Since his purchase of Aston Martin at the end of 1946, David Brown, who produced gears and gearboxes, had victory at the 24 Hours of Le Mans at the top of his personal wish list. The first step was the acquisition of the rights to Lagonda and with them the designs of a six-cylinder engine with twin-overhead-camshafts, one of final projects of Walter Owen Bentley that would go on to form the basis for all future car successes of the Manufacturer from Gaydon.
This image, with several Aston models, represents the commitment of many years of participation at Le Mans with the very clear objective to win.
The first attempts at the French 24-Hour race, penalized by a lower displacement than the main competitors, did not go smoothly at all: seventh in 1952, retirements and accidents in ’53 and ’54 and a respectable second place in 1955 behind the Jaguar D which had a 3,800 cc engine compared to the 3,000 cc of the Aston DB3S driven by Paul Free and Peter Collins.
The extraordinary “grit” of the Aston Martin DBR1, which won the 24 Hours of Le Mans in 1959 is a perfect representation of the spirit of sports cars from the 1950s.
The turning point came in 1956 with the development of a new car designed by Ted Cutting: the DBR1. A stiffer chassis and, more importantly, very light, allowing the car to tip the scales at just 800kg. The David Brown gearbox was mounted transversely to keep the majority of the weight inside the wheelbase. Its debut was not a lucky one but in 1957, with the new three-litre engine, it began to show its his potential with victories at Spa, the 1000 km Nürburgring and once again at Spa in a three-hour race, but Le Mans brought yet another double retirement.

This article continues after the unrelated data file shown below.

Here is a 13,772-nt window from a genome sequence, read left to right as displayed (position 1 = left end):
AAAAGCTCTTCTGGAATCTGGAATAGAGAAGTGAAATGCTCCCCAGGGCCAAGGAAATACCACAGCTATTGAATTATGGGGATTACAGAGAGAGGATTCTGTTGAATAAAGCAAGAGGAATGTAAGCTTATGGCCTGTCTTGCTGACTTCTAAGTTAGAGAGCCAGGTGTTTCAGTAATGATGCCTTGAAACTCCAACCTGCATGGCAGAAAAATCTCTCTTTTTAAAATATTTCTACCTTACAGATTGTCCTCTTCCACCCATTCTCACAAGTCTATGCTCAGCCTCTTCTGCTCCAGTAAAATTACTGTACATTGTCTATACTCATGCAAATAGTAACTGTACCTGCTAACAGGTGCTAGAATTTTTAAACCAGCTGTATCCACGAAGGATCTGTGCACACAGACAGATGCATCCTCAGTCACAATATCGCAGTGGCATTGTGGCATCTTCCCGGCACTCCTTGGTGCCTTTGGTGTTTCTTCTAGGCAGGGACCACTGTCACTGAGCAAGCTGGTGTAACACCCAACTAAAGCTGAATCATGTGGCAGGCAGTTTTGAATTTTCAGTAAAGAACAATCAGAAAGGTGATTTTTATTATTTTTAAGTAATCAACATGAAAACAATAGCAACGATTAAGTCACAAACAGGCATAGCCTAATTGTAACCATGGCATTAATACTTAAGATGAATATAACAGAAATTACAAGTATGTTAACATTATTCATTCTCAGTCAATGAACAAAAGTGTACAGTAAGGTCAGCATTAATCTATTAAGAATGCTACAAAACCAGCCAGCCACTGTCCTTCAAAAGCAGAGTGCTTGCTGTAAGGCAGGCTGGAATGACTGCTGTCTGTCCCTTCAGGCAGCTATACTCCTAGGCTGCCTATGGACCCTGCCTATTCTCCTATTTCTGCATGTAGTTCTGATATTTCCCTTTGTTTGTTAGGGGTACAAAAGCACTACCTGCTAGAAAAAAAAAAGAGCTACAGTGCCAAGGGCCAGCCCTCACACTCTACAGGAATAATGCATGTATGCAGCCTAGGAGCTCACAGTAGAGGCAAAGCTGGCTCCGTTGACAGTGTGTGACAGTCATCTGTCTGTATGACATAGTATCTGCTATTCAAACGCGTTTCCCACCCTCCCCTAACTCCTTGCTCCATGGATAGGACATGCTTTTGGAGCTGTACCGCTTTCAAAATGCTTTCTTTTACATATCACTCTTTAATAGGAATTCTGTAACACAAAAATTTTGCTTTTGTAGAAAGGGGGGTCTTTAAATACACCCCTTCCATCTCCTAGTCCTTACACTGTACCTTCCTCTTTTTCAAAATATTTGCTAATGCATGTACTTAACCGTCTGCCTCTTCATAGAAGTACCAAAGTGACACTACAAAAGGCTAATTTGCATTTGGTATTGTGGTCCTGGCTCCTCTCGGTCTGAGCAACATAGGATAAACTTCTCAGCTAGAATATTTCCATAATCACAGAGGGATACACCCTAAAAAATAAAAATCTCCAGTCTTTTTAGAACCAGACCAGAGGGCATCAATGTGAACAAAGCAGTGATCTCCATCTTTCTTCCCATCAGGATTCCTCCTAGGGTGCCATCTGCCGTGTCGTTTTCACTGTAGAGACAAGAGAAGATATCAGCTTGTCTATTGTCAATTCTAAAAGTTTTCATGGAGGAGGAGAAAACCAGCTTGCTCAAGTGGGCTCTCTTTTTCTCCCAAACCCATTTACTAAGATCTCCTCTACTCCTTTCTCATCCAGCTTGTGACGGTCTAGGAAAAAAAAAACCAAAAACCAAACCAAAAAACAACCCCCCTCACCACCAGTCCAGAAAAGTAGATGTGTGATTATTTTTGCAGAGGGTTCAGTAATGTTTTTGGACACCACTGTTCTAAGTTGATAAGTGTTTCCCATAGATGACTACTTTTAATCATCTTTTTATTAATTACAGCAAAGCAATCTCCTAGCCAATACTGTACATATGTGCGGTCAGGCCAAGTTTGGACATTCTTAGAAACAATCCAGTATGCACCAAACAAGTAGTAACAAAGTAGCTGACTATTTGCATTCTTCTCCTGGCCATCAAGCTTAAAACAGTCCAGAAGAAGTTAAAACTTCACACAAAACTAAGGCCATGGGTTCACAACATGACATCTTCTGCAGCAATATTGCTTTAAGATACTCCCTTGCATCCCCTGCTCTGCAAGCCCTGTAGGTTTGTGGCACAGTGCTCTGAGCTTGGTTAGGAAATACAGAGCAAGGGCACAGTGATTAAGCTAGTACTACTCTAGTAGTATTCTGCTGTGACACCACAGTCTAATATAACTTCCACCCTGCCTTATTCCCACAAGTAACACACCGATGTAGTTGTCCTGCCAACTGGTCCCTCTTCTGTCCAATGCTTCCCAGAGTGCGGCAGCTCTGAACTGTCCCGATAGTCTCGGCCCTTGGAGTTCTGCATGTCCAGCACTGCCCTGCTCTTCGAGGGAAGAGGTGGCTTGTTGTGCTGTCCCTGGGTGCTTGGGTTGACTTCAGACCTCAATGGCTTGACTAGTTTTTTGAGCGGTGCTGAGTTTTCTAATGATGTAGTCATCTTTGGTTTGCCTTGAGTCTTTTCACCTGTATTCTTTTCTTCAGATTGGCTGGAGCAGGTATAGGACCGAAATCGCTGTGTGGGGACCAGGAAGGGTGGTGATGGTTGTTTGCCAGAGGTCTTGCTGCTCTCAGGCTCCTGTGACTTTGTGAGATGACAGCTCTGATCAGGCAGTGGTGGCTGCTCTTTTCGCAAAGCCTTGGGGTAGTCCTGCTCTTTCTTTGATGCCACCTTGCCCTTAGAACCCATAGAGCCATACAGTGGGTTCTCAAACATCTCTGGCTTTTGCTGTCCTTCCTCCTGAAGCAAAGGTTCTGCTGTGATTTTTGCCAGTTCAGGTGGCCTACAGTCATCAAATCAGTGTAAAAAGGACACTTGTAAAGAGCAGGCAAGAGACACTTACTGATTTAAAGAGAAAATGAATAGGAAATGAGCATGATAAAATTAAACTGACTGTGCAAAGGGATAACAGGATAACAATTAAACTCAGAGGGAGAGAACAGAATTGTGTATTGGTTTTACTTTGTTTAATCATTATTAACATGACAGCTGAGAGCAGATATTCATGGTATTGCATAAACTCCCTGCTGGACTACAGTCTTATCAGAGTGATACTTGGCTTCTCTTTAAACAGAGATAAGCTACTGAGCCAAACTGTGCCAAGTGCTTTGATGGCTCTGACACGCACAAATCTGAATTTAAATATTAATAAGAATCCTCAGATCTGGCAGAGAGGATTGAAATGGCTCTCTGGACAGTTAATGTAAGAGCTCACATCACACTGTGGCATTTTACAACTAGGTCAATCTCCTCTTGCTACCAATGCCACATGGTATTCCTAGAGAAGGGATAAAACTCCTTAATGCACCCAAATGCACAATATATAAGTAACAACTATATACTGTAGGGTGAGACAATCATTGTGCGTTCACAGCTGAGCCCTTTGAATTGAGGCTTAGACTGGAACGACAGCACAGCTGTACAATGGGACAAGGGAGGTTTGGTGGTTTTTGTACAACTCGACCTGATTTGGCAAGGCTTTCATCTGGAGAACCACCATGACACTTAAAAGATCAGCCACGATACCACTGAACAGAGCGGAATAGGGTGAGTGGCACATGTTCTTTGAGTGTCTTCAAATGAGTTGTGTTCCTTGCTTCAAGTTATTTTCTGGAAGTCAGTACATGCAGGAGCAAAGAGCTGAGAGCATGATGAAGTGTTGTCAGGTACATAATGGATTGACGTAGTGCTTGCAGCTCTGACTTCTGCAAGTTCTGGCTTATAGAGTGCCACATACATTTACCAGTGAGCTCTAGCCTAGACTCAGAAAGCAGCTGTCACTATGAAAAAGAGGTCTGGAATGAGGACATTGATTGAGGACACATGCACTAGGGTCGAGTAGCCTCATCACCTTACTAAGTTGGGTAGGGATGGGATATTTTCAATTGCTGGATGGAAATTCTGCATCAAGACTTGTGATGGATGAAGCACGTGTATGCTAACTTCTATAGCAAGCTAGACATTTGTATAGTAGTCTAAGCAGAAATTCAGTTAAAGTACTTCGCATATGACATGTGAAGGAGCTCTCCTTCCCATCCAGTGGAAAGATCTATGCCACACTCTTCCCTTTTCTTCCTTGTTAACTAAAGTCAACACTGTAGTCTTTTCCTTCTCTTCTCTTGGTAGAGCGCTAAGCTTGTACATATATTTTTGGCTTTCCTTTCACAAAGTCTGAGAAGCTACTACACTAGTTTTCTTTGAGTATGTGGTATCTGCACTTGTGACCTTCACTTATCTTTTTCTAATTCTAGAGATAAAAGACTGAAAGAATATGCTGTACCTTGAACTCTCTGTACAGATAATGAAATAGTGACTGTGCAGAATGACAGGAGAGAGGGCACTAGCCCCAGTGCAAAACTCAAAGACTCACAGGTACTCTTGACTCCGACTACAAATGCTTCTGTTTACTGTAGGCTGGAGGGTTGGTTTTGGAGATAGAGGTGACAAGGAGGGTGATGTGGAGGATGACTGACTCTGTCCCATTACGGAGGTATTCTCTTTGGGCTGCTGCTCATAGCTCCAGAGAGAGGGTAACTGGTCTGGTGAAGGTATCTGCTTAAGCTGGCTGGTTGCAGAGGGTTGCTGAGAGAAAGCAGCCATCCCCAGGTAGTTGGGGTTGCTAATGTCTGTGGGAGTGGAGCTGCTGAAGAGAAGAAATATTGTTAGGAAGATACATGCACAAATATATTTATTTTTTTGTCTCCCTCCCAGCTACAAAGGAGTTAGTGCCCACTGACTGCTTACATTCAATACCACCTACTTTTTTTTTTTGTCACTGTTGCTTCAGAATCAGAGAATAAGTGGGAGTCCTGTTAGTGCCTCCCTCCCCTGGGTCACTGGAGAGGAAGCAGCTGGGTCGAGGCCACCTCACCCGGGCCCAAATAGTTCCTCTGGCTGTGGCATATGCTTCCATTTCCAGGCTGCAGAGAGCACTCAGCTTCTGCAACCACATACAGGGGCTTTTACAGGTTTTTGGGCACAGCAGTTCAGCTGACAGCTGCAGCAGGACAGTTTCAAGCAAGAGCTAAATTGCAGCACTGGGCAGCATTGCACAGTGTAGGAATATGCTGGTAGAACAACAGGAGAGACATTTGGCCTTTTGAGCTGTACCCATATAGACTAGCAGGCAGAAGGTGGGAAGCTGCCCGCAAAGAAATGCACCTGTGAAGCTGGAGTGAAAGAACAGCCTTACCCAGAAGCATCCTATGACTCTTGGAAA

The beautiful 6-cylinder engine developed on Walter Owen Bentley's late 1940’s design and continuously developed until it produced approximately 260 hp.
The end-of-season rule changes that limited the displacement to 3 litres for sport cars, was a ray of sunshine. But even in 1958, despite Moss and Brabham winning the Nürburgring 1000km, success at Le Mans did not come. Brown refused to give up. In 1959, three DBR1s were registered to race at the 24 Hours of Le Mans with a slightly revised engine with modified bore and stroke. A special strategy was put in place: Moss and Fairman's No. 4 car was fitted with a tweaked engine that was more powerful but with uncertain durability.
Try to imagine seeing this nose in your rear view mirrors. Wouldn't you let it pass?
In Moss's hands the car set a blisteringly fast pace for the other teams to follow, which they did. The other two Astons, on the other hand, continued at the planned pace. At the sixth hour, after 70 laps, the engine of No. 4 gave up but Moss was not alone and others quickly dropped out of the race. The ingenious tactic paved the way for Roy Salvadori and Carroll Shelby - with DBR1 No. 5 - followed by Maurice Trintingant and Paul Frere - behind the wheel of DBR1 No.6.
The DBR1 tube frame for maximum rigidity and the transaxle transmission that put more weight on the rear for maximum efficiency on a sport car weighing just 800 kg.
David Brown had finally secured his victory at Le Mans and Aston Martin also took home the World Sports Car Championship. The success in 1959 was the last outright victory for Aston Martin at the Sarthe Marathon. The DBR1 is now an official member of the sport car Olympus, so much so that in 2017 it became the most expensive British car ever sold at an auction, changing hands for $22.55 million dollars.
On Sunday morning, Carroll Shelby and Roy Salvadori continue safely towards Aston Martin's success in the 1959 edition of the 24 Hours of Le Mans.
CLASSIC CAR MATCHER